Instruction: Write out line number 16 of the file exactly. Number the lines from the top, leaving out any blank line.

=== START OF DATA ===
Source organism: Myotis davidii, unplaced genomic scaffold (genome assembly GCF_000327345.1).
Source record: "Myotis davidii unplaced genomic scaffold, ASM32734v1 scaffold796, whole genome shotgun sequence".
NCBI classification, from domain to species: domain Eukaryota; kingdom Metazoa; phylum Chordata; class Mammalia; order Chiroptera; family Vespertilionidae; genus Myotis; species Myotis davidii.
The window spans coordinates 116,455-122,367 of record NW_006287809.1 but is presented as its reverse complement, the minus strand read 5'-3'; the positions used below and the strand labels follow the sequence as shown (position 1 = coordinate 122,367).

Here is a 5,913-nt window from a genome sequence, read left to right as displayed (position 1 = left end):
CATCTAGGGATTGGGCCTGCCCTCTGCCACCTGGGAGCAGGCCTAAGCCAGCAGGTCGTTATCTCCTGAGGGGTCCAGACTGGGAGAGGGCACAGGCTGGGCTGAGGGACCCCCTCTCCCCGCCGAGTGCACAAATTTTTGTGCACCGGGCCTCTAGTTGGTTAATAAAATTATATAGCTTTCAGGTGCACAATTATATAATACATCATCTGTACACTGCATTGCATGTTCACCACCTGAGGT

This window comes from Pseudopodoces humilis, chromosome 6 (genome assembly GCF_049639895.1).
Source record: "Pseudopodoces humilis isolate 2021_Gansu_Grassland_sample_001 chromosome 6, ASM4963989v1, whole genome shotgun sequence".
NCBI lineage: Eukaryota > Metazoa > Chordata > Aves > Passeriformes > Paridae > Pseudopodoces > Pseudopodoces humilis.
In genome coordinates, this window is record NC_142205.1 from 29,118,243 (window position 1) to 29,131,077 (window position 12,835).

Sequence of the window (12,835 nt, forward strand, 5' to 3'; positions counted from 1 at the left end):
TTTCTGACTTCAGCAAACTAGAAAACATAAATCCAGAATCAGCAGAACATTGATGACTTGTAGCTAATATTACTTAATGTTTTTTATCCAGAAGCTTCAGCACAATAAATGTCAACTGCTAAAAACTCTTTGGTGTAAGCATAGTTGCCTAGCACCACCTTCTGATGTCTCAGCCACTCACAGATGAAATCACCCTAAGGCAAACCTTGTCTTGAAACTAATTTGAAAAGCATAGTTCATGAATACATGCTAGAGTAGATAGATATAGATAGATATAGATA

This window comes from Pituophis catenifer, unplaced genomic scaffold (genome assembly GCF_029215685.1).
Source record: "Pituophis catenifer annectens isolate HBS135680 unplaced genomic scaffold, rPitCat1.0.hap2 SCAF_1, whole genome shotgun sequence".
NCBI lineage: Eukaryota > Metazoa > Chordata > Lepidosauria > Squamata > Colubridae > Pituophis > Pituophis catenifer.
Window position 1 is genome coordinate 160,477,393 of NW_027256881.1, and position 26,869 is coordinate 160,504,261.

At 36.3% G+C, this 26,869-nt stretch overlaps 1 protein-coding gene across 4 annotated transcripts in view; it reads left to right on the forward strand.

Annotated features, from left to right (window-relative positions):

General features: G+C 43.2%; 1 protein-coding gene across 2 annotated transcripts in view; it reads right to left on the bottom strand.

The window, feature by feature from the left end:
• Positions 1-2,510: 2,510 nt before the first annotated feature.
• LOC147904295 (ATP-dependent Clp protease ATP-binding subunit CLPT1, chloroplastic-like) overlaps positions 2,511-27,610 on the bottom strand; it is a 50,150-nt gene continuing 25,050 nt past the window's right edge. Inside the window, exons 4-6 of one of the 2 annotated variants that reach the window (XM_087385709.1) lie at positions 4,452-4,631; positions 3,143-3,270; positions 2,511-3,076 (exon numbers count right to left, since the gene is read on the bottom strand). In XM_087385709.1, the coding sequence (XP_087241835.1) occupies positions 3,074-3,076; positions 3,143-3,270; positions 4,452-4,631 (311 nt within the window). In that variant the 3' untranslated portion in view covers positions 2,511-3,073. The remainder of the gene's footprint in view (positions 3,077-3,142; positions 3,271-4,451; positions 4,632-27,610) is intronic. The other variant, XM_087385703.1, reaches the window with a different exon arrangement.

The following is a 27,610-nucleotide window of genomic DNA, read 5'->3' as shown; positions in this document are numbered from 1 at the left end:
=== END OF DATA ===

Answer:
Window position 1 is genome coordinate 160,477,393 of NW_027256881.1, and position 26,869 is coordinate 160,504,261.